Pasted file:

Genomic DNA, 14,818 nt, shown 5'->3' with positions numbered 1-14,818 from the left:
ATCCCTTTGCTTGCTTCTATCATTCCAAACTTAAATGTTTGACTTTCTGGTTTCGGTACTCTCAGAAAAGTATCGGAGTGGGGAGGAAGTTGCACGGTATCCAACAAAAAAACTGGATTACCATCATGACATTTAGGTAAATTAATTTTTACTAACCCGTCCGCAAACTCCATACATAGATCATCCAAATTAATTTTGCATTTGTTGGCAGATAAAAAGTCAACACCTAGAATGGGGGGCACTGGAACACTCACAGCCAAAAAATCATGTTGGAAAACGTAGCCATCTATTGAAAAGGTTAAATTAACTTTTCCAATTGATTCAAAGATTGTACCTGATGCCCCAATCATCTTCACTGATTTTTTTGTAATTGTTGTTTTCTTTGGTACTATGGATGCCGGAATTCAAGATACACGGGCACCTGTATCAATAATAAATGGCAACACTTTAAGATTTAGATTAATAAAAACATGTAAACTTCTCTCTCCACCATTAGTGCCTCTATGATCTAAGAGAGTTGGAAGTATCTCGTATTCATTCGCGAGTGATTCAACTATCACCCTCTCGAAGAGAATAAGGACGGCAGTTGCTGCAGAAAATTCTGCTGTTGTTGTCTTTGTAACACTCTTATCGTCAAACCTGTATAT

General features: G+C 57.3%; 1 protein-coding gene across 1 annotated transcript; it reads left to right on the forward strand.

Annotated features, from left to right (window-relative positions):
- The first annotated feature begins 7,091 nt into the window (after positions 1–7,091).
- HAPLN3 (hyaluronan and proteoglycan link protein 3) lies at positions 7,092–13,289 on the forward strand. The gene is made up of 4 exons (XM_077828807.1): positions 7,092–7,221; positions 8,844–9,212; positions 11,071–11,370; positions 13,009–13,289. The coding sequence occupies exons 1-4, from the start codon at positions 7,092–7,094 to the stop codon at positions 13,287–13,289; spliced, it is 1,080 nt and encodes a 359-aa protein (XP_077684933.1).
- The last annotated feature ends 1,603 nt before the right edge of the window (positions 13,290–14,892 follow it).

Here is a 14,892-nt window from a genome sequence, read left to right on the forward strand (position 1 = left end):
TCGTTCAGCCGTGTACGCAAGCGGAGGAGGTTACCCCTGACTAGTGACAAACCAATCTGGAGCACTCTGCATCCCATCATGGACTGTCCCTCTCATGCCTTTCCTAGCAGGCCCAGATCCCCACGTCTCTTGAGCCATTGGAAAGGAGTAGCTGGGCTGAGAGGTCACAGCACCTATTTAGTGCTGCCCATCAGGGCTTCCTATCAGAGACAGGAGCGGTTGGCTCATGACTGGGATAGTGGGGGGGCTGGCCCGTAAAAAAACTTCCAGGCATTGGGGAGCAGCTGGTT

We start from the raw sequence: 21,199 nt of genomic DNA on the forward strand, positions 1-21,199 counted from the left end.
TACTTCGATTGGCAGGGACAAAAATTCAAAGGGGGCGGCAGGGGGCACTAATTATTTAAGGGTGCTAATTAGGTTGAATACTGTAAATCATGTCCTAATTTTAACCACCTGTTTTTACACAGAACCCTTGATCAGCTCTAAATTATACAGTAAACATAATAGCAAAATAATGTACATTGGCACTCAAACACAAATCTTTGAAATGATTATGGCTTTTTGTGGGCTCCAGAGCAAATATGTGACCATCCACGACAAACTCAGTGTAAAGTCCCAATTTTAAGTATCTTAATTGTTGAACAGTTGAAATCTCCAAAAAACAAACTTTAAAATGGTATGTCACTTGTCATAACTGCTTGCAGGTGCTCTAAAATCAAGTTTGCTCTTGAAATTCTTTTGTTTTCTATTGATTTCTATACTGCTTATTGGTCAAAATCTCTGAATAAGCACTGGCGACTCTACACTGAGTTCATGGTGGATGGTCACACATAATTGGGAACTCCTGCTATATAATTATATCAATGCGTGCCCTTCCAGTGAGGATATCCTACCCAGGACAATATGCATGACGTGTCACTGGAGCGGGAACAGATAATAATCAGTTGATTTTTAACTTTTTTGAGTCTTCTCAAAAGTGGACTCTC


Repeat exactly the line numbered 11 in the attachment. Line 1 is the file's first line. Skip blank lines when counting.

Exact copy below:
TACTTCGATTGGCAGGGACAAAAATTCAAAGGGGGCGGCAGGGGGCACTAATTATTTAAGGGTGCTAATTAGGTTGAATACTGTAAATCATGTCCTAATTTTAACCACCTGTTTTTACACAGAACCCTTGATCAGCTCTAAATTATACAGTAAACATAATAGCAAAATAATGTACATTGGCACTCAAACACAAATCTTTGAAATGATTATGGCTTTTTGTGGGCTCCAGAGCAAATATGTGACCATCCACGACAAACTCAGTGTAAAGTCCCAATTTTAAGTATCTTAATTGTTGAACAGTTGAAATCTCCAAAAAACAAACTTTAAAATGGTATGTCACTTGTCATAACTGCTTGCAGGTGCTCTAAAATCAAGTTTGCTCTTGAAATTCTTTTGTTTTCTATTGATTTCTATACTGCTTATTGGTCAAAATCTCTGAATAAGCACTGGCGACTCTACACTGAGTTCATGGTGGATGGTCACACATAATTGGGAACTCCTGCTATATAATTATATCAATGCGTGCCCTTCCAGTGAGGATATCCTACCCAGGACAATATGCATGACGTGTCACTGGAGCGGGAACAGATAATAATCAGTTGATTTTTAACTTTTTTGAGTCTTCTCAAAAGTGGACTCTC